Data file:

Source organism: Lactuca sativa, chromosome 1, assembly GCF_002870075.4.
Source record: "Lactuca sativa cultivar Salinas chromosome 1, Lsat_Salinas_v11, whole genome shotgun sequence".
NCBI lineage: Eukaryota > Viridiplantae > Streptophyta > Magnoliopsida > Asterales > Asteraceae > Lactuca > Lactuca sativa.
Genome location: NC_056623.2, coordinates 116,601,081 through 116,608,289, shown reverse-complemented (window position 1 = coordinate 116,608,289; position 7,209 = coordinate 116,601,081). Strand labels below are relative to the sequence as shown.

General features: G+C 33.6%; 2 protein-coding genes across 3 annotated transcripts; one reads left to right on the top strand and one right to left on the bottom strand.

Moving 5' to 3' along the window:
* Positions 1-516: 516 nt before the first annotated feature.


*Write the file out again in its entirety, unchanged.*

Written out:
Source organism: Lactuca sativa, chromosome 1, assembly GCF_002870075.4.
Source record: "Lactuca sativa cultivar Salinas chromosome 1, Lsat_Salinas_v11, whole genome shotgun sequence".
NCBI lineage: Eukaryota > Viridiplantae > Streptophyta > Magnoliopsida > Asterales > Asteraceae > Lactuca > Lactuca sativa.
Genome location: NC_056623.2, coordinates 116,601,081 through 116,608,289, shown reverse-complemented (window position 1 = coordinate 116,608,289; position 7,209 = coordinate 116,601,081). Strand labels below are relative to the sequence as shown.

General features: G+C 33.6%; 2 protein-coding genes across 3 annotated transcripts; one reads left to right on the top strand and one right to left on the bottom strand.

Moving 5' to 3' along the window:
* Positions 1-516: 516 nt before the first annotated feature.